It is ironic that a film as vacuous as “El-Maslaha” could be all about providing emotional catharsis; that the film carries a weighty significance to the battered psyche. The plot is predictable and a little bit propaganda: Police vs. Bedouins, good girls vs. bad girls. Small time Bedouin drug-dealer with big brother kills newly married, promising police officer. Police officer’s brother seeks justice. Bedouin big brother protects idiot brother. Filial love reigns.
Characters fall on very simple lines: loveable doofus good-guy cop, ill-tempered drug-dealing misogynist bad-guy. Women are window dressing. The Lebanese chick who attracts Ezz’s attention (Kinda Alloush) does nothing more than totter around in heels, making cooing lady sounds, juggling her curvy body in tight mini clothes while speaking in a hyper femme coquettish Lebanese lilt. Comedic jest abounds.
Zeina plays the role of town girl (as in the girl that’s been with the whole town). Apart from being the pretty person in the shot, her role will forever be remembered by the scene of her being dragged down the marble stairs of big boy Ezz’s villa while he calls her a dirty girl. He sleeps with her after marrying the Lebanese woman, but it’s Zeina’s character who is worthy of such reprieve because she didn’t admit to sleeping with her boyfriend, idiot brother of drug kingpin. This kind of hypocrisy abounds, though most in the theater seemed to side with Ezz on this matter. Hanan Turk plays the role of the dutiful, religiously observant, kind, long-suffering wife of the police officer. As usual, moral values are reflected upon the honor of the main protagonists’ wives.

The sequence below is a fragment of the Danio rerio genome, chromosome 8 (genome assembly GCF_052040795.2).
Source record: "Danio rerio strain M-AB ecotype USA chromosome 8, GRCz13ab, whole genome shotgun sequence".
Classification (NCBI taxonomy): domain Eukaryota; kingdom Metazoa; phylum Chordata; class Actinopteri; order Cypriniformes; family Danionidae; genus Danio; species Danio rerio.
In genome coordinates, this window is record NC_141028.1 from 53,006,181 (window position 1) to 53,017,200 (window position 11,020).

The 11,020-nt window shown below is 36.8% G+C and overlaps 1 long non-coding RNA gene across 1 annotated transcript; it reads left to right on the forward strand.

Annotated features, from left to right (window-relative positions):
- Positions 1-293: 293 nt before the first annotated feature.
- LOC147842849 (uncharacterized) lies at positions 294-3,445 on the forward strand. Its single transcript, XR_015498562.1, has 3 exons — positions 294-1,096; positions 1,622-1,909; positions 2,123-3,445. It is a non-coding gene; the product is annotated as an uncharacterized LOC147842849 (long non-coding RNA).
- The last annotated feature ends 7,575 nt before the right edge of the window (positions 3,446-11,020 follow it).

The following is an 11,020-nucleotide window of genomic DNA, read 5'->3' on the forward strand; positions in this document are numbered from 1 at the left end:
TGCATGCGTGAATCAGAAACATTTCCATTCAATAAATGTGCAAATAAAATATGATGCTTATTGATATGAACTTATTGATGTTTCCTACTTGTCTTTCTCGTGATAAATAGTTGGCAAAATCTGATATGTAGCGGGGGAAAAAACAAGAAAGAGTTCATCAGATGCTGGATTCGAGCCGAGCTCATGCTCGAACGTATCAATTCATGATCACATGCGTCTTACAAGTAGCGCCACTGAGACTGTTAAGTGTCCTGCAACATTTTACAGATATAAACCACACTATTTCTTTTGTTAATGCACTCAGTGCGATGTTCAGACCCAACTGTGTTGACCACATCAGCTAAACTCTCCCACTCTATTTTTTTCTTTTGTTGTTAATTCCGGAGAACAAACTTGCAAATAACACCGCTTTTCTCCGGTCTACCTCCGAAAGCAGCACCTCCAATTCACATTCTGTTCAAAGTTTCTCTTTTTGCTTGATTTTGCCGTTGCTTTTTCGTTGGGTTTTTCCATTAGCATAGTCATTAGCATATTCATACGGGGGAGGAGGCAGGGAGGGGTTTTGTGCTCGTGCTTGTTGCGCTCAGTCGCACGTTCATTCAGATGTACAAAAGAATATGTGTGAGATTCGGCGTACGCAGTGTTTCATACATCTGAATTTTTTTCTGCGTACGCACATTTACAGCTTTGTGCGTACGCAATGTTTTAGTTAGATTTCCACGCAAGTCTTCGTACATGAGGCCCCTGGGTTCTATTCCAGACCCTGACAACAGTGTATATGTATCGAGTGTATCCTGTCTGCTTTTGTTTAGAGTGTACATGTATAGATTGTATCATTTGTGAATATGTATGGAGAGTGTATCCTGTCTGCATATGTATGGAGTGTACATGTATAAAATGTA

But it’s the ending that matters: the quick fire bullets, the pulsating bodies, loss of life with the bad guy at the end. This is the moment for which the spectators have all been patiently attending: vindication, retribution and oblivion. The emotional release happens on three axes: justice, personal catharsis and societal role-playing.
One, the one who dies deserves to die. The movie sets it up as such. The narcotics creep of Sinai, who killed the police officer, has bad teeth and an unfaithful girlfriend, justifies his own death through the law of retribution: an eye for an eye. The drugs are confiscated too and it’s a moment of celebration. The spectator knows that he is the enemy because he is clearly defined as such, and because the average moviegoer isn’t interested in being mired in some sort of intense moral dilemma. You can distinguish the good guy from the bad guy. We are relieved that the bad guy goes; it can bring a sigh of relief even.